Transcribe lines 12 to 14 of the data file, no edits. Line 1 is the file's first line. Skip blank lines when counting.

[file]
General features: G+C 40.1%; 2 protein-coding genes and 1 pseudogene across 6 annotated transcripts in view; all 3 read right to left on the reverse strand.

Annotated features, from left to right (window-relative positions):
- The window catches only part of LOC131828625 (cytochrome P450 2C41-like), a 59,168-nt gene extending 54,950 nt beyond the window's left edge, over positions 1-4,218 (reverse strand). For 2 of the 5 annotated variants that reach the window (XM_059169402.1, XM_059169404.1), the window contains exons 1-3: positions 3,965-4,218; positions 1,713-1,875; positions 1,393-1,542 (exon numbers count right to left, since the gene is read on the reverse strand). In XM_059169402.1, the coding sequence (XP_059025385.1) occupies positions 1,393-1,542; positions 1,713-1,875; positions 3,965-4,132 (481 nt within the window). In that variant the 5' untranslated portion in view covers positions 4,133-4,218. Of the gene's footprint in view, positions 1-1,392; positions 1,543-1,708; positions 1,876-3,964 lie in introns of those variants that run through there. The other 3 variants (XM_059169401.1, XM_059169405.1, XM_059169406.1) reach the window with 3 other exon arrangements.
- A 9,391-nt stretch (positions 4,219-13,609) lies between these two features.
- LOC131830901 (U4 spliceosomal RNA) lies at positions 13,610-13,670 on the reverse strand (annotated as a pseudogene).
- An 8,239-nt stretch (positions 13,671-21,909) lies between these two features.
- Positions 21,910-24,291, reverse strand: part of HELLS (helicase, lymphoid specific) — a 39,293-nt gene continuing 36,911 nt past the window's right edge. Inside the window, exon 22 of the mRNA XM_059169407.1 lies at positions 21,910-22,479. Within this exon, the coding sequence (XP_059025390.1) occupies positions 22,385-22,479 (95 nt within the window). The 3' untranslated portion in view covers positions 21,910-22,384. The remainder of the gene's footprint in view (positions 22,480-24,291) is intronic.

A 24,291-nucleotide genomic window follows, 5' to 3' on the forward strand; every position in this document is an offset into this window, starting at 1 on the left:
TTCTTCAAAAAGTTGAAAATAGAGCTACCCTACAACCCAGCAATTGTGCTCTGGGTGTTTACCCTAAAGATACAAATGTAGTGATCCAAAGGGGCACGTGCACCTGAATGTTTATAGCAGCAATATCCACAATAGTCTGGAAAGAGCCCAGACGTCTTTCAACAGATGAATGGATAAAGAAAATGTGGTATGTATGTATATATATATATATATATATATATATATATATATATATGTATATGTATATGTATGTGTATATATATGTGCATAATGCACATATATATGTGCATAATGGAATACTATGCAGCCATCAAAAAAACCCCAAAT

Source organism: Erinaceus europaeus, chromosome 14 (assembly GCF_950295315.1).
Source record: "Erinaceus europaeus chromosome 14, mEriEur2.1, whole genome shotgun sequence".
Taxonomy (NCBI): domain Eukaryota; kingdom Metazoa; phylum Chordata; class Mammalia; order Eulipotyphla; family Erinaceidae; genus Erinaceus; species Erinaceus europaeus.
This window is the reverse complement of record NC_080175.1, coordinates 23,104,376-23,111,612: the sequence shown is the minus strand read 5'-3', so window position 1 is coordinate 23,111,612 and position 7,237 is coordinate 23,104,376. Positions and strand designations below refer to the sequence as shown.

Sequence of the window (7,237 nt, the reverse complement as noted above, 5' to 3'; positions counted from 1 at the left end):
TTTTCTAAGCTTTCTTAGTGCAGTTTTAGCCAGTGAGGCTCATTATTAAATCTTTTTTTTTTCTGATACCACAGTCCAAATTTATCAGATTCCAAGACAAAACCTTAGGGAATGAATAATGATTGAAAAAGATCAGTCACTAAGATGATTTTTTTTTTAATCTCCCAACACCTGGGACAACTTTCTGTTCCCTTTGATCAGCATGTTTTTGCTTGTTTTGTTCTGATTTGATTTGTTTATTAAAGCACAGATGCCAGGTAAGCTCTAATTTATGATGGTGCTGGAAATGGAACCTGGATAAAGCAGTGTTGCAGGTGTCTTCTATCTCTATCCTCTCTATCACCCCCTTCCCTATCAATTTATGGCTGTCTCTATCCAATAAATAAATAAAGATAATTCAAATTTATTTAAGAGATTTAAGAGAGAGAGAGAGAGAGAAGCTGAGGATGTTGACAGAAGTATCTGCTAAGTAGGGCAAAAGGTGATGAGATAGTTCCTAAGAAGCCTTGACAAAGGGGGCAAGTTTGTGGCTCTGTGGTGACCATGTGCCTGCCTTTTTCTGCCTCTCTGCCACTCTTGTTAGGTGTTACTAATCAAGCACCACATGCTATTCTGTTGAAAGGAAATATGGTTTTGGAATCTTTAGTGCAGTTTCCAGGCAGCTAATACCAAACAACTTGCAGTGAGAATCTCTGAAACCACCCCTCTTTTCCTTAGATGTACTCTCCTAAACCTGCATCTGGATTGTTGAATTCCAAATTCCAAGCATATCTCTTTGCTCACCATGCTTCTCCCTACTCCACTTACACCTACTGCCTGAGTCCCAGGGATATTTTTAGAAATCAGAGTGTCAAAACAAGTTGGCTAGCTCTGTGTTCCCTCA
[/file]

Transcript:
Taxonomy (NCBI): domain Eukaryota; kingdom Metazoa; phylum Chordata; class Mammalia; order Eulipotyphla; family Erinaceidae; genus Erinaceus; species Erinaceus europaeus.
This window is the reverse complement of record NC_080175.1, coordinates 23,104,376-23,111,612: the sequence shown is the minus strand read 5'-3', so window position 1 is coordinate 23,111,612 and position 7,237 is coordinate 23,104,376. Positions and strand designations below refer to the sequence as shown.

Sequence of the window (7,237 nt, the reverse complement as noted above, 5' to 3'; positions counted from 1 at the left end):